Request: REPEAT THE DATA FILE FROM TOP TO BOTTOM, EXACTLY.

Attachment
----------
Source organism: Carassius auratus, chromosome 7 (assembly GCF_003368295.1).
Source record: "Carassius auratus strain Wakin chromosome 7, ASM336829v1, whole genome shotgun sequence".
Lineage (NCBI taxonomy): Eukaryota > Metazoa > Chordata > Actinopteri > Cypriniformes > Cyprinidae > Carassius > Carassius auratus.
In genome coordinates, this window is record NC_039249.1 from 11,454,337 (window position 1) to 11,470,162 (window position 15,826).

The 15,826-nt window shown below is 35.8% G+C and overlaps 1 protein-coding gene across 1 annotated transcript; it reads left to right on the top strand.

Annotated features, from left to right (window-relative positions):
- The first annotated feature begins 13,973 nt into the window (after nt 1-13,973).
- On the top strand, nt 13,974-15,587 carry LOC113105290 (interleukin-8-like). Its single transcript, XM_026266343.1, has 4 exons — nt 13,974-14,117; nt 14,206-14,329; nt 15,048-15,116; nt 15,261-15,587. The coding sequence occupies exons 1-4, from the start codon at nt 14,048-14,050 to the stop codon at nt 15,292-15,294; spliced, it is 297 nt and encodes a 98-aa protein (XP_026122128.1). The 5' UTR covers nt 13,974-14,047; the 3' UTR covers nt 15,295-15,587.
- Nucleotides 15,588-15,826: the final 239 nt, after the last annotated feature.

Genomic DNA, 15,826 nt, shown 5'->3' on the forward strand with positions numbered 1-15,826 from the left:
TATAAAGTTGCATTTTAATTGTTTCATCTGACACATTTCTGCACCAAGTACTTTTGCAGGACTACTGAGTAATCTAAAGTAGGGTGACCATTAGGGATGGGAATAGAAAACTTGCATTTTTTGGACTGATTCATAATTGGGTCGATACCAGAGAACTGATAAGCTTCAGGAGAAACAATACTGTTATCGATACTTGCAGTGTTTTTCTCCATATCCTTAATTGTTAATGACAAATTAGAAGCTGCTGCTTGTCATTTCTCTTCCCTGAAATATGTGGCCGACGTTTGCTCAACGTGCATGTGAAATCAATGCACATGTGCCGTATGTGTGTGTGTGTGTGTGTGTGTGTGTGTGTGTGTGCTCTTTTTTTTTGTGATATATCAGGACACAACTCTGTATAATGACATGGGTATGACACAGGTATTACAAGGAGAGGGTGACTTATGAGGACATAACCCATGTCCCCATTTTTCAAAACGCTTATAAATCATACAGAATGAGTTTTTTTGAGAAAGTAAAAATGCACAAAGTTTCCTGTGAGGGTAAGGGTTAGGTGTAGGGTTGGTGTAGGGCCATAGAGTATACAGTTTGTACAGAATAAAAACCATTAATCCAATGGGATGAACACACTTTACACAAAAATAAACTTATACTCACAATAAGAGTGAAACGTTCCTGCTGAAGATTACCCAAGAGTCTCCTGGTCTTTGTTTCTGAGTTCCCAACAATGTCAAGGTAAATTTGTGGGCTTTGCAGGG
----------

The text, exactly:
Source organism: Carassius auratus, chromosome 7 (assembly GCF_003368295.1).
Source record: "Carassius auratus strain Wakin chromosome 7, ASM336829v1, whole genome shotgun sequence".
Lineage (NCBI taxonomy): Eukaryota > Metazoa > Chordata > Actinopteri > Cypriniformes > Cyprinidae > Carassius > Carassius auratus.
In genome coordinates, this window is record NC_039249.1 from 11,454,337 (window position 1) to 11,470,162 (window position 15,826).

The 15,826-nt window shown below is 35.8% G+C and overlaps 1 protein-coding gene across 1 annotated transcript; it reads left to right on the top strand.

Annotated features, from left to right (window-relative positions):
- The first annotated feature begins 13,973 nt into the window (after nt 1-13,973).
- On the top strand, nt 13,974-15,587 carry LOC113105290 (interleukin-8-like). Its single transcript, XM_026266343.1, has 4 exons — nt 13,974-14,117; nt 14,206-14,329; nt 15,048-15,116; nt 15,261-15,587. The coding sequence occupies exons 1-4, from the start codon at nt 14,048-14,050 to the stop codon at nt 15,292-15,294; spliced, it is 297 nt and encodes a 98-aa protein (XP_026122128.1). The 5' UTR covers nt 13,974-14,047; the 3' UTR covers nt 15,295-15,587.
- Nucleotides 15,588-15,826: the final 239 nt, after the last annotated feature.

Genomic DNA, 15,826 nt, shown 5'->3' on the forward strand with positions numbered 1-15,826 from the left:
TATAAAGTTGCATTTTAATTGTTTCATCTGACACATTTCTGCACCAAGTACTTTTGCAGGACTACTGAGTAATCTAAAGTAGGGTGACCATTAGGGATGGGAATAGAAAACTTGCATTTTTTGGACTGATTCATAATTGGGTCGATACCAGAGAACTGATAAGCTTCAGGAGAAACAATACTGTTATCGATACTTGCAGTGTTTTTCTCCATATCCTTAATTGTTAATGACAAATTAGAAGCTGCTGCTTGTCATTTCTCTTCCCTGAAATATGTGGCCGACGTTTGCTCAACGTGCATGTGAAATCAATGCACATGTGCCGTATGTGTGTGTGTGTGTGTGTGTGTGTGTGTGTGTGTGCTCTTTTTTTTTGTGATATATCAGGACACAACTCTGTATAATGACATGGGTATGACACAGGTATTACAAGGAGAGGGTGACTTATGAGGACATAACCCATGTCCCCATTTTTCAAAACGCTTATAAATCATACAGAATGAGTTTTTTTGAGAAAGTAAAAATGCACAAAGTTTCCTGTGAGGGTAAGGGTTAGGTGTAGGGTTGGTGTAGGGCCATAGAGTATACAGTTTGTACAGAATAAAAACCATTAATCCAATGGGATGAACACACTTTACACAAAAATAAACTTATACTCACAATAAGAGTGAAACGTTCCTGCTGAAGATTACCCAAGAGTCTCCTGGTCTTTGTTTCTGAGTTCCCAACAATGTCAAGGTAAATTTGTGGGCTTTGCAGGG